I work part time at my daughter's preschool now, as a one-woman media/publicity department. I write press releases and stories for publication, take pictures, update their web site, create and send out direct media. But more importantly, I'm Miss Andrea to 50 preschoolers who trust me, who give me hugs, who tell me stories each day about butterflies they caught, where they saw a fox or how they lost a tooth. They trust and come to me when they are crying on the playground, want to tell a secret or have an accident on the floor.

For the past couple years, I've volunteered at the grade school cafeteria. This is not a pretty job people, as I'm sure some of you may already know. It's like helping hungry, angry, little people in a ketchup splattered, Jell-O stained, stale bread-smelling, windowless room for two hours a day. And none of them ever say "please." But I go anyway because I love my kids. I love the smile on their faces when they get to see mom standing there with gloves and an apron on cleaning spilled peaches from their lunch table.
Yes, I am home most days with four kids. I'm dealing with a lot of laundry, a lot of missed pee in toilets, a lot of fights over Barbie dolls and a few piles of dog poop the new puppy might leave for me. I'm trying not to piss myself jumping on the trampoline with the twins. I'm singing Ariana Grande songs out loud in the car with a 5-year-old who doesn't care that I have the suckiest voice ever. I'm failing at way too many Pinterest recipes that my kids won't eat and constantly wiping fingerprints from every glass surface in this house. I'm coordinating play dates for my kids at the park when all I really want to do is watch Grey's Anatomy on Netflix with a glass of wine. I'm taxiing the kids to and from practices and games and friends' houses like I'm some 1980s Tony Danza.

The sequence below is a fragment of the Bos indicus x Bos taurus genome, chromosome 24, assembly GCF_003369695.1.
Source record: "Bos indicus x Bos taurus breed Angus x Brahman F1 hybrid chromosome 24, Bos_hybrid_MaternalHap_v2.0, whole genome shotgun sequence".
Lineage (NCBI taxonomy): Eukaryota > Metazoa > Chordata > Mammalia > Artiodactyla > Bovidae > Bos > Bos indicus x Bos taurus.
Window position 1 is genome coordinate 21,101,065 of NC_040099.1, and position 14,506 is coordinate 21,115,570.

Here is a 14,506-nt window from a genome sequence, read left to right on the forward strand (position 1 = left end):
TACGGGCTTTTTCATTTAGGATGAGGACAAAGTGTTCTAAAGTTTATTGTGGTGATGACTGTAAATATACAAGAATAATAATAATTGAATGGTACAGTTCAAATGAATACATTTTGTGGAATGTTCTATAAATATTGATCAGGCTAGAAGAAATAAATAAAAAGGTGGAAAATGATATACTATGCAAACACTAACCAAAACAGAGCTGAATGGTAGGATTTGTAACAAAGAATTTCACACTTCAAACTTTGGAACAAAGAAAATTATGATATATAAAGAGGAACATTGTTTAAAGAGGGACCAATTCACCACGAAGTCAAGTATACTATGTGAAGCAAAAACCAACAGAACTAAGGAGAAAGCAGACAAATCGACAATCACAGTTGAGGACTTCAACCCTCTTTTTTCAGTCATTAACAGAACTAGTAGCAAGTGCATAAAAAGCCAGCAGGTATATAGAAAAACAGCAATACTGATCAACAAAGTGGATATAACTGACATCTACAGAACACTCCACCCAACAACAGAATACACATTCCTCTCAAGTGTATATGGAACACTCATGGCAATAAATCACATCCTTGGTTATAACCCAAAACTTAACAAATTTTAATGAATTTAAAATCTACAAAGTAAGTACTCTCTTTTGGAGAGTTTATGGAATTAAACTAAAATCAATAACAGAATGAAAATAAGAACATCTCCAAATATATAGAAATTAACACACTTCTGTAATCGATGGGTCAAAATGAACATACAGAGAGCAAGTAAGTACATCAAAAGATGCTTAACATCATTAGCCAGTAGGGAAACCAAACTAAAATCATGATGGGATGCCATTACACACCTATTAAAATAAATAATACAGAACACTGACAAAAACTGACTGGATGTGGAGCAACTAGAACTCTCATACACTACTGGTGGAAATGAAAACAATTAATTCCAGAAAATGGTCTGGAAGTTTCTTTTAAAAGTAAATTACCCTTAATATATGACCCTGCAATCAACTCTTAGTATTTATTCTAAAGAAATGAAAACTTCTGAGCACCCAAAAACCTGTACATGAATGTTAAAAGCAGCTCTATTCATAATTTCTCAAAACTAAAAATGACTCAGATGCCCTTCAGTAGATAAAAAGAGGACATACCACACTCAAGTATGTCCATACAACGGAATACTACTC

But here's the thing... yes, all that "homemaking" takes a lot of my time, but in no way does it define me. Don't get me wrong, I love being able to see my kids more than I would if I had a full-time job. I love that I'm able to drop everything to come and get them when I get that barf call from the school secretary. I love that they can come home from school and ask me for homework help instead of some babysitter (love is probably too strong a word here). But I'm letting you know, I'm not the homemaking robot you think I am. I'm more than just Mom-Cleaner. I'm more than just Wife-Cleaner. I'm more than just Dog-Cleaner. I'm more than just House-Cleaner.

I have beautiful, creative - sometimes twisted - thoughts that I love to write down. I have dreams and aspirations of doing something great for the literary world (says the lady who for one hour stood in the Target toy aisle contemplating the purchase of a fart gun). I want to teach my kids a love for reading and writing and the art of communicating honestly and completely uninhibited - without reservation. I am a storyteller. I am a friend who will listen (and probably give a painfully honest opinion, too). I am a lover to four messy, stinky people. I am a believer in a God who somehow has got to have a purpose for me. I am a juggler of life. I am all this and more.

I ask you, dear husband, can you fit all that on one line of your questionnaire?



This post originally ran here at PopsugarMoms on Sept. 21, 2017. Link below:
https://www.popsugar.com/moms/Why-Homemaker-Bad-Word-44051265?utm_medium=facebook&utm_source=post&utm_campaign=moms